Close Up

7 July 2018: Returnee


Sabit Kurmanbekov
2017 | 95 min | Colour | Digital
Kazakh with English subtitles
Introduced by Jasper Sharp

Oralman, the original title for Sabit Kurmanbekov’s enlightening and emotionally powerful drama, is the official term used to refer to the Kazakh diaspora who have re-immigrated back to the country since its independence in 1991. Saparkul, an ethnic Kazakh who works as a Muezzin in the northernmost Afghan province of Kunduz where he was born and raised, is persuaded by his father to return to a homeland that he has never seen. His father himself had fled Kazakhstan as a child during the Stalinist terror of the 1930s. Saparkul, who fought as a Mujahideen against the Soviets in the 1980s, is reassured by his father that Kazakhstan has changed dramatically since the communist era. When the documents come through that will enable them to return to Kazakhstan, they set out with Saparkul’s wife and young daughter, unable to speak following the trauma of treading on a landmine, on the long and perilous trek through the mountains back to their native land. On the journey, Saparkul and his family encounter a series of trials that severely test their faith, and which endure long after they reach their destination, a country with a very different relationship to religion and recent history than they are familiar with.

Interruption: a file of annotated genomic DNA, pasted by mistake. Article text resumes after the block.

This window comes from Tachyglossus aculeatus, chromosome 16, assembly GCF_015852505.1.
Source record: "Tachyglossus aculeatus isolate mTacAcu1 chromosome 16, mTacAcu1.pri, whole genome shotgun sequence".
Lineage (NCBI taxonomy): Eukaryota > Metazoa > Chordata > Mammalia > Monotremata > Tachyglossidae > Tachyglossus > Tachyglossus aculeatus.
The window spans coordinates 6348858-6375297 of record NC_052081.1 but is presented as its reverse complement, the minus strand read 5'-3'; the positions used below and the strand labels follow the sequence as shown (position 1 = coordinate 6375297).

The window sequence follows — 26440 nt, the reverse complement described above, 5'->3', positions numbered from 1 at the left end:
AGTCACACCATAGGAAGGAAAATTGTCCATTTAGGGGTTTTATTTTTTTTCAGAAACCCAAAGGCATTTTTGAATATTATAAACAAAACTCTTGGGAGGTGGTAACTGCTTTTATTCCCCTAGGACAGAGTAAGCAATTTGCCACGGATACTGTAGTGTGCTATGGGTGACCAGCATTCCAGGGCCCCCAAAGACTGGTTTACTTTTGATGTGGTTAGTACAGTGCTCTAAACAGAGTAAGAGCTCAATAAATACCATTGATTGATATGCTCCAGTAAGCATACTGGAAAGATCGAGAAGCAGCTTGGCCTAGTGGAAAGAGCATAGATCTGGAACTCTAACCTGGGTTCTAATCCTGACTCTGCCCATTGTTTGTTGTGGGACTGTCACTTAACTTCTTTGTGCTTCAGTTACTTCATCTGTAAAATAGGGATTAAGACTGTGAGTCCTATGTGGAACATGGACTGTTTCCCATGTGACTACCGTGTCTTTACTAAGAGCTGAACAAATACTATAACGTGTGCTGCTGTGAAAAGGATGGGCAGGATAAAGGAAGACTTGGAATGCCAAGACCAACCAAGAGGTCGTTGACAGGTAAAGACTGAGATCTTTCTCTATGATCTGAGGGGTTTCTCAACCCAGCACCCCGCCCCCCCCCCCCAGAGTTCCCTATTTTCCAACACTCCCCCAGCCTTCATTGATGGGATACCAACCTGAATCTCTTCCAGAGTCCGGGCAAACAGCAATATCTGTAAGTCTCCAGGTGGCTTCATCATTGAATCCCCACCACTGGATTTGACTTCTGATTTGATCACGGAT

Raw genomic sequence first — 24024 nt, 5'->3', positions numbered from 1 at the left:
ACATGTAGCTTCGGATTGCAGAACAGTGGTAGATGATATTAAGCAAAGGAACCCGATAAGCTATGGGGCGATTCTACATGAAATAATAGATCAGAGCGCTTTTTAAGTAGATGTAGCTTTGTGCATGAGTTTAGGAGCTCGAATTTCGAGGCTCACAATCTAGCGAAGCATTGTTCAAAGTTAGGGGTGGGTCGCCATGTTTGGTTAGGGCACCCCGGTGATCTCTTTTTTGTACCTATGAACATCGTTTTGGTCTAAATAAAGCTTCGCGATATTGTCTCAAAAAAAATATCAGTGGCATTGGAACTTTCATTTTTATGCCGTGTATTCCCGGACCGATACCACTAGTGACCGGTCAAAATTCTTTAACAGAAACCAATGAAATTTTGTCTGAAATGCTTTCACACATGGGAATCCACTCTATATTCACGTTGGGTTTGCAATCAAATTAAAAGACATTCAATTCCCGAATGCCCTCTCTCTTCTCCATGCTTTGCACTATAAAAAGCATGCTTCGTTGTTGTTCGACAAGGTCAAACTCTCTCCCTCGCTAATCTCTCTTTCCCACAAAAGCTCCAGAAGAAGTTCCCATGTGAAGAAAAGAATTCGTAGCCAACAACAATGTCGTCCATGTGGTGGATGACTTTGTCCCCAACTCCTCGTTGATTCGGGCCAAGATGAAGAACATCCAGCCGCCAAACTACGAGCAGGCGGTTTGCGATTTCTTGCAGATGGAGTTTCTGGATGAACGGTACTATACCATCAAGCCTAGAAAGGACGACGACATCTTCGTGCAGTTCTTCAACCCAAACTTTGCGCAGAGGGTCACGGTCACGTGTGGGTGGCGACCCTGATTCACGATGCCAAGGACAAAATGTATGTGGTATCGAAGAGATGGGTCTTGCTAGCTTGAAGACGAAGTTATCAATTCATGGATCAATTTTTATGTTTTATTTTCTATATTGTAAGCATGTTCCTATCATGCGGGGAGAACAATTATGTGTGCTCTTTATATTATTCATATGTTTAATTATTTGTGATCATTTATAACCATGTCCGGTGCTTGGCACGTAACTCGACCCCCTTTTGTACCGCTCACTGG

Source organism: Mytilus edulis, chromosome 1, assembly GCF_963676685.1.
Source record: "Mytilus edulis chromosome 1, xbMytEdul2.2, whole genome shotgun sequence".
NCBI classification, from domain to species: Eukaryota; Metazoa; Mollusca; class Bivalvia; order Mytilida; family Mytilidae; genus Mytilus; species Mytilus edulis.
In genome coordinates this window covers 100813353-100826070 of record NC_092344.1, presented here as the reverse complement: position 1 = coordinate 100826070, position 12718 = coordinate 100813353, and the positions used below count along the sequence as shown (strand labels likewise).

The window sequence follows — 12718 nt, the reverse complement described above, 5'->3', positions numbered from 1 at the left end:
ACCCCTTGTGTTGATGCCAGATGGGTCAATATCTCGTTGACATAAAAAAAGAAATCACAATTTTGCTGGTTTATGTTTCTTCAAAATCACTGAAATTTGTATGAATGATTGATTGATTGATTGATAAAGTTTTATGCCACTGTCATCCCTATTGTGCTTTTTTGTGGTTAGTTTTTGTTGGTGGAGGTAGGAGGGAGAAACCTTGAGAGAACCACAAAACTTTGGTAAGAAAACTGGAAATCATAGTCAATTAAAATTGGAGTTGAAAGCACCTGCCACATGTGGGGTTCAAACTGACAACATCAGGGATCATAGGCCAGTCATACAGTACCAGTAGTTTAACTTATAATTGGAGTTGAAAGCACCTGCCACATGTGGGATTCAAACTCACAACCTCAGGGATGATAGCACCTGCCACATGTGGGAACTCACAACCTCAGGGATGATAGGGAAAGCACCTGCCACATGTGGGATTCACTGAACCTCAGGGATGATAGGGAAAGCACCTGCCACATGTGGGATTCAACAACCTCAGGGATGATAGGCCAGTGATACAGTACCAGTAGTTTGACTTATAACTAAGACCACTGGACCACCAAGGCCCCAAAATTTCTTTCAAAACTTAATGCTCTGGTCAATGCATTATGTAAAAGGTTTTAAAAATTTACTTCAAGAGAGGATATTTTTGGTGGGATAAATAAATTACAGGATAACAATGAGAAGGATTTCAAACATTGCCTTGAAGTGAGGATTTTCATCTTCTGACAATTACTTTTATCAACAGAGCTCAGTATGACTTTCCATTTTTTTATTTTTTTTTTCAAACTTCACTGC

Part of Aperture: Asia & Pacific Film Festival